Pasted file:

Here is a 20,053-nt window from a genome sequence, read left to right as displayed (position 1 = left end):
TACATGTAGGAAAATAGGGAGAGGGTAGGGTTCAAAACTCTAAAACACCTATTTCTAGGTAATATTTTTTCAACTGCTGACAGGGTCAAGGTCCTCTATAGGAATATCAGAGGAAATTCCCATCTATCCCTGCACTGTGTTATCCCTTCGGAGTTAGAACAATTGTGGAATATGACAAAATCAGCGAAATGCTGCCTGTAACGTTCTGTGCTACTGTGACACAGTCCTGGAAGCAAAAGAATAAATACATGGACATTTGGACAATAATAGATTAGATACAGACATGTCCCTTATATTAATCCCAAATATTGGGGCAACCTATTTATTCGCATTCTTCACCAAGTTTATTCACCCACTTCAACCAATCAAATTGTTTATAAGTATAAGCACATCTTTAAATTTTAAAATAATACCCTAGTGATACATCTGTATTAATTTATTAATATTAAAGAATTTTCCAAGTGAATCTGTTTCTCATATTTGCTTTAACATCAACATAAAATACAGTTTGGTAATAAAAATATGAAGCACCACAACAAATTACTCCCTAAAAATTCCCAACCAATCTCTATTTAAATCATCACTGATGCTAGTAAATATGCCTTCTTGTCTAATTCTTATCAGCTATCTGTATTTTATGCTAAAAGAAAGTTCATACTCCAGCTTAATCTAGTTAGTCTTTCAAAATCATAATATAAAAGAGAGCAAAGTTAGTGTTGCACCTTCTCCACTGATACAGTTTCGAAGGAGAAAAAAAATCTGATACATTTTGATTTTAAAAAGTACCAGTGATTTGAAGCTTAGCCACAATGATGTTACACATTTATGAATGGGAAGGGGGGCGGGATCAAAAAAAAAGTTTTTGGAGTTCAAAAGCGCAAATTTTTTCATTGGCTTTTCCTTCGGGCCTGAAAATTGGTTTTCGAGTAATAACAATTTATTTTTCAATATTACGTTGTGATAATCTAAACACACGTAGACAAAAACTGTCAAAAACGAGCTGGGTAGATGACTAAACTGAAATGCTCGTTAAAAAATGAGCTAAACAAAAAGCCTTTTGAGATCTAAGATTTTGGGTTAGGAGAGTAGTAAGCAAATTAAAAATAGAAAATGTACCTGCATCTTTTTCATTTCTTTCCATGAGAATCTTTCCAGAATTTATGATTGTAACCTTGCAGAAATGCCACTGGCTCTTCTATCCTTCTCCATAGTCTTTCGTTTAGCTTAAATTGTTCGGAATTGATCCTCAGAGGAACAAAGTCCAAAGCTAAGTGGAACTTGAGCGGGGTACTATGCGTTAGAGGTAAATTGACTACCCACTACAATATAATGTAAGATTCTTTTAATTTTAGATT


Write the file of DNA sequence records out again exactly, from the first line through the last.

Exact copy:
Here is a 20,053-nt window from a genome sequence, read left to right as displayed (position 1 = left end):
TACATGTAGGAAAATAGGGAGAGGGTAGGGTTCAAAACTCTAAAACACCTATTTCTAGGTAATATTTTTTCAACTGCTGACAGGGTCAAGGTCCTCTATAGGAATATCAGAGGAAATTCCCATCTATCCCTGCACTGTGTTATCCCTTCGGAGTTAGAACAATTGTGGAATATGACAAAATCAGCGAAATGCTGCCTGTAACGTTCTGTGCTACTGTGACACAGTCCTGGAAGCAAAAGAATAAATACATGGACATTTGGACAATAATAGATTAGATACAGACATGTCCCTTATATTAATCCCAAATATTGGGGCAACCTATTTATTCGCATTCTTCACCAAGTTTATTCACCCACTTCAACCAATCAAATTGTTTATAAGTATAAGCACATCTTTAAATTTTAAAATAATACCCTAGTGATACATCTGTATTAATTTATTAATATTAAAGAATTTTCCAAGTGAATCTGTTTCTCATATTTGCTTTAACATCAACATAAAATACAGTTTGGTAATAAAAATATGAAGCACCACAACAAATTACTCCCTAAAAATTCCCAACCAATCTCTATTTAAATCATCACTGATGCTAGTAAATATGCCTTCTTGTCTAATTCTTATCAGCTATCTGTATTTTATGCTAAAAGAAAGTTCATACTCCAGCTTAATCTAGTTAGTCTTTCAAAATCATAATATAAAAGAGAGCAAAGTTAGTGTTGCACCTTCTCCACTGATACAGTTTCGAAGGAGAAAAAAAATCTGATACATTTTGATTTTAAAAAGTACCAGTGATTTGAAGCTTAGCCACAATGATGTTACACATTTATGAATGGGAAGGGGGGCGGGATCAAAAAAAAAGTTTTTGGAGTTCAAAAGCGCAAATTTTTTCATTGGCTTTTCCTTCGGGCCTGAAAATTGGTTTTCGAGTAATAACAATTTATTTTTCAATATTACGTTGTGATAATCTAAACACACGTAGACAAAAACTGTCAAAAACGAGCTGGGTAGATGACTAAACTGAAATGCTCGTTAAAAAATGAGCTAAACAAAAAGCCTTTTGAGATCTAAGATTTTGGGTTAGGAGAGTAGTAAGCAAATTAAAAATAGAAAATGTACCTGCATCTTTTTCATTTCTTTCCATGAGAATCTTTCCAGAATTTATGATTGTAACCTTGCAGAAATGCCACTGGCTCTTCTATCCTTCTCCATAGTCTTTCGTTTAGCTTAAATTGTTCGGAATTGATCCTCAGAGGAACAAAGTCCAAAGCTAAGTGGAACTTGAGCGGGGTACTATGCGTTAGAGGTAAATTGACTACCCACTACAATATAATGTAAGATTCTTTTAATTTTAGATT